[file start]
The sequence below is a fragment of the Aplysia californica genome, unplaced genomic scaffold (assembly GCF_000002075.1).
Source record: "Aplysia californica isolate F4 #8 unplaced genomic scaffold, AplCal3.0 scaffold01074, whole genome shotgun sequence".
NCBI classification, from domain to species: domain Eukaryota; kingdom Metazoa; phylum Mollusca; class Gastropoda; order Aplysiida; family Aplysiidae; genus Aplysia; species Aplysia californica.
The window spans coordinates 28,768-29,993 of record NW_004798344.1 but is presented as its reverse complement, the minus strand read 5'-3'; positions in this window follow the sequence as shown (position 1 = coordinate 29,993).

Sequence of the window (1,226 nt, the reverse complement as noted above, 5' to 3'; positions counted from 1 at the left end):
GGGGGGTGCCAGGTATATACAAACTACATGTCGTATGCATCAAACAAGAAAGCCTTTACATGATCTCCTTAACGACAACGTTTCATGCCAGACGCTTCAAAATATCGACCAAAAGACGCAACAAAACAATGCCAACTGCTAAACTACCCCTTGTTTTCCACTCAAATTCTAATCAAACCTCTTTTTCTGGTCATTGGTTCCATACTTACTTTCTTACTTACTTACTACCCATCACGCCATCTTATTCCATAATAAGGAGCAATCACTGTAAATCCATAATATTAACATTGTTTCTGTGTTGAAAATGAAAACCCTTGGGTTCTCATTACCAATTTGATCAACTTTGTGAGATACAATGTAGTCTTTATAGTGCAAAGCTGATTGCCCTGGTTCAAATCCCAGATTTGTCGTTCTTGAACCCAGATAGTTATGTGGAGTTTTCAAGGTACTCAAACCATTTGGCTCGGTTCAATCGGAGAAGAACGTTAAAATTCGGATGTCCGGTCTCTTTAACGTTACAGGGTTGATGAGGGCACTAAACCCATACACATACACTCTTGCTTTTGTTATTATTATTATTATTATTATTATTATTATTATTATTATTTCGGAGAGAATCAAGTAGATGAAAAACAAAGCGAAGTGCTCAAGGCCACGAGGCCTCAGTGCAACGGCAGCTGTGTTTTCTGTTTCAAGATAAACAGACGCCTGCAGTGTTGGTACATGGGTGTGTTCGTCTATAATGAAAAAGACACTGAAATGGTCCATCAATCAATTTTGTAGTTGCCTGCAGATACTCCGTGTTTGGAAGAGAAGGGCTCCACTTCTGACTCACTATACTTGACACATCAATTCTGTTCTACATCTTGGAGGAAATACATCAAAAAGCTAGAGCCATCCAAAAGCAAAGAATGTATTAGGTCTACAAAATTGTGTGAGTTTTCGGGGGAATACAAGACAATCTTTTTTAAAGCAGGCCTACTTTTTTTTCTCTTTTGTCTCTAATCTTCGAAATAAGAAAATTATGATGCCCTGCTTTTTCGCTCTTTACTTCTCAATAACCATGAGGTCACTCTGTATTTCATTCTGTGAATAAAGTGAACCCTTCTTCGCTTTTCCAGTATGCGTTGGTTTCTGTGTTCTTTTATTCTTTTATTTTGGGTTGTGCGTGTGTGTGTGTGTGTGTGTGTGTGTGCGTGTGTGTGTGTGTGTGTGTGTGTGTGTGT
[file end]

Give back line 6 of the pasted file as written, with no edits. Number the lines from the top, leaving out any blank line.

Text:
GGGGGGTGCCAGGTATATACAAACTACATGTCGTATGCATCAAACAAGAAAGCCTTTACATGATCTCCTTAACGACAACGTTTCATGCCAGACGCTTCAAAATATCGACCAAAAGACGCAACAAAACAATGCCAACTGCTAAACTACCCCTTGTTTTCCACTCAAATTCTAATCAAACCTCTTTTTCTGGTCATTGGTTCCATACTTACTTTCTTACTTACTTACTACCCATCACGCCATCTTATTCCATAATAAGGAGCAATCACTGTAAATCCATAATATTAACATTGTTTCTGTGTTGAAAATGAAAACCCTTGGGTTCTCATTACCAATTTGATCAACTTTGTGAGATACAATGTAGTCTTTATAGTGCAAAGCTGATTGCCCTGGTTCAAATCCCAGATTTGTCGTTCTTGAACCCAGATAGTTATGTGGAGTTTTCAAGGTACTCAAACCATTTGGCTCGGTTCAATCGGAGAAGAACGTTAAAATTCGGATGTCCGGTCTCTTTAACGTTACAGGGTTGATGAGGGCACTAAACCCATACACATACACTCTTGCTTTTGTTATTATTATTATTATTATTATTATTATTATTATTATTATTTCGGAGAGAATCAAGTAGATGAAAAACAAAGCGAAGTGCTCAAGGCCACGAGGCCTCAGTGCAACGGCAGCTGTGTTTTCTGTTTCAAGATAAACAGACGCCTGCAGTGTTGGTACATGGGTGTGTTCGTCTATAATGAAAAAGACACTGAAATGGTCCATCAATCAATTTTGTAGTTGCCTGCAGATACTCCGTGTTTGGAAGAGAAGGGCTCCACTTCTGACTCACTATACTTGACACATCAATTCTGTTCTACATCTTGGAGGAAATACATCAAAAAGCTAGAGCCATCCAAAAGCAAAGAATGTATTAGGTCTACAAAATTGTGTGAGTTTTCGGGGGAATACAAGACAATCTTTTTTAAAGCAGGCCTACTTTTTTTTCTCTTTTGTCTCTAATCTTCGAAATAAGAAAATTATGATGCCCTGCTTTTTCGCTCTTTACTTCTCAATAACCATGAGGTCACTCTGTATTTCATTCTGTGAATAAAGTGAACCCTTCTTCGCTTTTCCAGTATGCGTTGGTTTCTGTGTTCTTTTATTCTTTTATTTTGGGTTGTGCGTGTGTGTGTGTGTGTGTGTGTGTGTGCGTGTGTGTGTGTGTGTGTGTGTGTGTGTGT